“After pressure from the National Party over her Government’s decision to impose more and more new taxes on record petrol prices the Prime Minister has today finally backed down and ruled out rolling the regional fuel tax out beyond Auckland while she is Prime Minister.

“This is in spite of her Government introducing legislation which would have enabled the 11.5 cent per litre regional fuel tax to be rolled out around the country from 2021. It has already been imposed on Aucklanders.

“Fourteen other councils had already started discussions with the Government saying they wanted the tax and will be surprised to hear about the Prime Minister’s backdown today.

“Her Transport Minister was also be surprised at his Prime Minister’s unilateral decision. This was forced policy made up on the hoof by a Prime Minister under pressure over her disregard for the costs her Government is imposing on New Zealanders.

Policy on the hoof is becoming a habit. This time it’s doing the right thing but it’s not a good way to govern.

“New Zealanders will be relieved. These taxes on top of record petrol prices are hitting them hard and pricing them out of their cars yet this Government was blindly forging ahead with new taxes because it can’t get its spending under control.

“The Prime Minister needs to go further, do the right thing and throw her numerous new taxes out completely. She should remove the regional fuel tax from Auckland as well as her first four cent national excise tax increase, and pledge not to impose any more new taxes.”

 She can cast blame on fuel companies but nearly half the cost of a litre of petrol is tax.

It was bad enough when all the money collected was spent on roads, it’s much worse now some is being spent on cycleways and public transport most of us will never use.


Quote of the day

October 25, 2018

The purpose of art is washing the dust of daily life off our souls. Pablo Picasso who was born on this day in 1881.


October 25 in history

October 25, 2018

1147  The Portuguese, under Afonso I, and Crusaders from England and Flanders conquered Lisbon after a four-month siege.

1147  Seljuk Turks annihilated German crusaders under Conrad III at theBattle of Dorylaeum.

1415 The army of Henry V of England defeated the French at the Battle of Agincourt.

1616  Dutch sea-captain Dirk Hartog made second recorded landfall by a European on Australian soil, at Dirk Hartog Island off the Western Australian coast.

1747  British fleet under Admiral Sir Edward Hawke defeats the French at the second battle of Cape Finisterre.

1760 George III became King of Great Britain.

1813  War of 1812: Canadians and Mohawks defeated the Americans in the Battle of Chateauguay.

1825  Johann Strauss II, Austrian composer, was born (d. 1899).

1828 The St Katharine Docks opened in London.

1838 Georges Bizet, French composer, was born (d. 1875).

1854  The Battle of Balaklava during the Crimean War (Charge of the Light Brigade).

1861  The Toronto Stock Exchange was created.

1881 Pablo Picasso, Spanish painter and sculptor, was born (d. 1973).

1888 Richard E. Byrd, American explorer, was born (d. 1957).

1900  The United Kingdom annexed the Transvaal.

1917 Traditionally understood date of the October Revolution, involving the capture of the Winter Palace, Petrograd.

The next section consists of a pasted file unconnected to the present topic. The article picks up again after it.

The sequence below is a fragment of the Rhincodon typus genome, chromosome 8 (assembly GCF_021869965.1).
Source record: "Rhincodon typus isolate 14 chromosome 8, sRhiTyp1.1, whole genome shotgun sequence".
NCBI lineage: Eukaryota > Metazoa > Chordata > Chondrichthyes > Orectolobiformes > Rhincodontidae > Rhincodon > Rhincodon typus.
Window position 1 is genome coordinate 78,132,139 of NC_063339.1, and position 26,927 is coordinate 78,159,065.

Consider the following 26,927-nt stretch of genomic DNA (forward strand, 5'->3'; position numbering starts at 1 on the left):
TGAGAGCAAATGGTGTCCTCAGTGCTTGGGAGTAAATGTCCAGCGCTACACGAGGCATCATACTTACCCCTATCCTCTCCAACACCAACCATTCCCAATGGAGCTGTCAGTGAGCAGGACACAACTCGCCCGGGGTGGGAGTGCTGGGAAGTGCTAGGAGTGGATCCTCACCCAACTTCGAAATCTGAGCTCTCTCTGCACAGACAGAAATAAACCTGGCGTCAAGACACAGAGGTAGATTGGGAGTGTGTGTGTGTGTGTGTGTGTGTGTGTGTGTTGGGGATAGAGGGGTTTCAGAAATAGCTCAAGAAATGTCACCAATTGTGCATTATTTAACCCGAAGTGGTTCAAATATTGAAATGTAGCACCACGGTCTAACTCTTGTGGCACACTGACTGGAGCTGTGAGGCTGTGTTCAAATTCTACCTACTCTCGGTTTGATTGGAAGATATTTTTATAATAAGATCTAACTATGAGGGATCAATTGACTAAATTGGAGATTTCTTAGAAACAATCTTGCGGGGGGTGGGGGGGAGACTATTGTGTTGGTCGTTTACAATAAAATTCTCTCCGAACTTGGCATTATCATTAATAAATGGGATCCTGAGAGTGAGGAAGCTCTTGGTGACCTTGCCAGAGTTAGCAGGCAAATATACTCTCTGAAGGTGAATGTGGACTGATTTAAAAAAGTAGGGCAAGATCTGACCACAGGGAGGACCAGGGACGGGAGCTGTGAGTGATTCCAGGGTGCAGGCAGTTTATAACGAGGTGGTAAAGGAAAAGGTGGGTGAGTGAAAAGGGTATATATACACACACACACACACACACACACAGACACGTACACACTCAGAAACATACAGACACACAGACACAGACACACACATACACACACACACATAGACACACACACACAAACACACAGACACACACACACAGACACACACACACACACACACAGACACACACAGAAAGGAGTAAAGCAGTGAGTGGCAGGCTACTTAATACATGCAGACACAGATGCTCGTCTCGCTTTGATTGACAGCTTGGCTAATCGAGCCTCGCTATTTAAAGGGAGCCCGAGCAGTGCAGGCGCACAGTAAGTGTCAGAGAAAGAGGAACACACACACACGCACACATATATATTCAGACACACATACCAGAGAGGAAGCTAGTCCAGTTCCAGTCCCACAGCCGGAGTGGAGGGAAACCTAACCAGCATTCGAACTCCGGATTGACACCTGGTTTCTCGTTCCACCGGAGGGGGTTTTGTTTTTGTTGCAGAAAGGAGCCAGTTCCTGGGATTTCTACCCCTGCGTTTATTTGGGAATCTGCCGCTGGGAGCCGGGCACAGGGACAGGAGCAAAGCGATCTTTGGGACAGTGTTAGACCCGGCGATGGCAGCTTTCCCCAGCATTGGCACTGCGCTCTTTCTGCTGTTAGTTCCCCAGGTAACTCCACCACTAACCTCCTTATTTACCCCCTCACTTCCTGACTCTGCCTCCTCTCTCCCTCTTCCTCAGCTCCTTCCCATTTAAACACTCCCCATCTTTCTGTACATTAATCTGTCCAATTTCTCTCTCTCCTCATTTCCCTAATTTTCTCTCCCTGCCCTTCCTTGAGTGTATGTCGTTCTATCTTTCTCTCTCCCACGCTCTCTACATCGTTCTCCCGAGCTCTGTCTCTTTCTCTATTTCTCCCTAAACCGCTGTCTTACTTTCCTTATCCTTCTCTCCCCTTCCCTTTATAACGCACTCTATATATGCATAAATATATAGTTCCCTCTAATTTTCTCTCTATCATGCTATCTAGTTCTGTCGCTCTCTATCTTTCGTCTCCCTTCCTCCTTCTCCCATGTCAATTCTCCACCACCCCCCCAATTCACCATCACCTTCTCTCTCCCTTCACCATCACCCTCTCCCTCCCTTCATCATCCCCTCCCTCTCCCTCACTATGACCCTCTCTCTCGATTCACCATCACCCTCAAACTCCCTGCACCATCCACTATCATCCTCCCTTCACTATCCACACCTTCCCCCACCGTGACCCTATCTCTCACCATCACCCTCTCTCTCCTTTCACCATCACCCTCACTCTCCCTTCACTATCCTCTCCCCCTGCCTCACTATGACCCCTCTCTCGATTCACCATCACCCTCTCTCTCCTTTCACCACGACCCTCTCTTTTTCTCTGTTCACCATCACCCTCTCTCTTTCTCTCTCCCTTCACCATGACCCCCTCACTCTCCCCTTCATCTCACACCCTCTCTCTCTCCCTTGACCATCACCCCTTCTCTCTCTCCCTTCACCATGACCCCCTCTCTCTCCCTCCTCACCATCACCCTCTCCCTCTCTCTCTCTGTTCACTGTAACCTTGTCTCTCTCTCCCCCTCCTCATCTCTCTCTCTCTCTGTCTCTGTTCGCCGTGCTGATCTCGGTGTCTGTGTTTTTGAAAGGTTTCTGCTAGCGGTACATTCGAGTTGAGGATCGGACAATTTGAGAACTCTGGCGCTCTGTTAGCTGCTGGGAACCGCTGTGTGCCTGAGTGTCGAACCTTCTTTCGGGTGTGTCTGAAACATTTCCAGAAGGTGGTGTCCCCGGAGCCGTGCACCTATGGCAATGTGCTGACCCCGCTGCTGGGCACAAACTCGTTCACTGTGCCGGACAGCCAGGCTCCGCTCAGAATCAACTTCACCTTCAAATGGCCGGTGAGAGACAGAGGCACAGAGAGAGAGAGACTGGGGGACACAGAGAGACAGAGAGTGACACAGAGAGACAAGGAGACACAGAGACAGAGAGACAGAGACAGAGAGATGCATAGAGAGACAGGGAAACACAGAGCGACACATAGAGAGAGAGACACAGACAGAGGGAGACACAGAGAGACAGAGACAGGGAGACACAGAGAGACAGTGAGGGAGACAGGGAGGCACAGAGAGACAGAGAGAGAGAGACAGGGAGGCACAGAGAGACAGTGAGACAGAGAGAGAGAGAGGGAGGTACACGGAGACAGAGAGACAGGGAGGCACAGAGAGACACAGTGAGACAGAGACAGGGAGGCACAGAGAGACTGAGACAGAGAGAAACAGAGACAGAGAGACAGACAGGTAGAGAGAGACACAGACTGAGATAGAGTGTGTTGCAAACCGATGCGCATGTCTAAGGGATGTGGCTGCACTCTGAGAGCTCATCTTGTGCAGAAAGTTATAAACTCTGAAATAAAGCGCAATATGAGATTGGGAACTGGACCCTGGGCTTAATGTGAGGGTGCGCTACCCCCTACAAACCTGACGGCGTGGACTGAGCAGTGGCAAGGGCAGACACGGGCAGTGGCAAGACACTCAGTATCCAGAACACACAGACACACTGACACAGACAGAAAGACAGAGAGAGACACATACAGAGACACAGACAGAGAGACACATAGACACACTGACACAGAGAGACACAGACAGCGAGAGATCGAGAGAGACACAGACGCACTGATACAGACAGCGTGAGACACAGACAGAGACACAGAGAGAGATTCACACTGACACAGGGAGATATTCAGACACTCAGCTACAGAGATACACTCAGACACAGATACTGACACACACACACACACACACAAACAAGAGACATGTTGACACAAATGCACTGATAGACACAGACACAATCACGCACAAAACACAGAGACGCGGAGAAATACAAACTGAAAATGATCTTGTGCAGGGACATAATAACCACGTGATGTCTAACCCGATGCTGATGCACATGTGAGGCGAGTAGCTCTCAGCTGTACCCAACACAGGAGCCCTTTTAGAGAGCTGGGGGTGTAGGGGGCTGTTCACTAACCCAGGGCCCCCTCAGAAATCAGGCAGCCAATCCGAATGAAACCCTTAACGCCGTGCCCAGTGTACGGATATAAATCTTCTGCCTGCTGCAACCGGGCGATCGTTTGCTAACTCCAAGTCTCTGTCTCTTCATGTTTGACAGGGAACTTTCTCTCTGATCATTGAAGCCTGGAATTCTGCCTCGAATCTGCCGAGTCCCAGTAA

1920  After 74 days on Hunger Strike in Brixton Prison, England, the Sinn Féin Lord Mayor of Cork, Terence MacSwiney died.

1924  The forged Zinoviev Letter was published in the Daily Mail, wrecking the British Labour Party’s hopes of re-election.

1938 The Archbishop of Dubuque, Francis J. L. Beckman, denounced swing music as “a degenerated musical system… turned loose to gnaw away at the moral fibre of young people”, warning that it leads down a “primrose path to hell”.

1941 Helen Reddy, Australian singer was born.

1941 Anne Tyler, American novelist, was born.

1944 Heinrich Himmler ordered a crackdown on the Edelweiss Pirates, a loosely organized youth culture in Nazi Germany that had assisted army deserters and others to hide from the Third Reich.

1944  The USS Tang under Richard O’Kane was sunk by the ship’s own malfunctioning torpedo.

1944  Battle of Leyte Gulf, the largest naval battle in history,  between the Imperial Japanese Navy and the U.S. Third and U.S. Seventh Fleets.

1945 China took over administration of Taiwan following Japan’s surrender to the Allies.

1949 IHC was founded.

Foundation of IHC

1962  Cuban missile crisis: Adlai Stevenson showed photos at the UN proving Soviet missiles were installed in Cuba.

1962   Nelson Mandela  was sentenced to five years in prison.

1971  The Christchurch-Dunedin overnight express, headed by a JA-class locomotive, ran the last scheduled steam-hauled service on New Zealand Railways (NZR), bringing to an end 108 years of regular steam rail operations in this country.

End of the line for steam railways

1977  Digital Equipment Corporation released OpenVMS V1.0.

1980  Proceedings on the Hague Convention on the Civil Aspects of International Child Abduction concluded.

1983  Operation Urgent Fury: The United States and its Caribbean allies invaded Grenada, six days after Prime Minister Maurice Bishop and several of his supporters were executed in a coup d’état.

1991 Three months after the end of the Ten-Day War, the last soldier of the Yugoslav People’s Army left the Republic of Slovenia.

1995 A commuter train slammed into a school bus in Fox River Grove, Illinois, killing seven students.

1997 Denis Sassou-Nguesso proclaimed himself the President of the Republic of the Congo.

2009 The 25 October 2009 Baghdad bombings killed 155 and wounded at least 721.

2010 – Mount Merapi in Central Java, Indonesia, began over a month of eruptions.

Sourced from NZ History Online & Wikipedia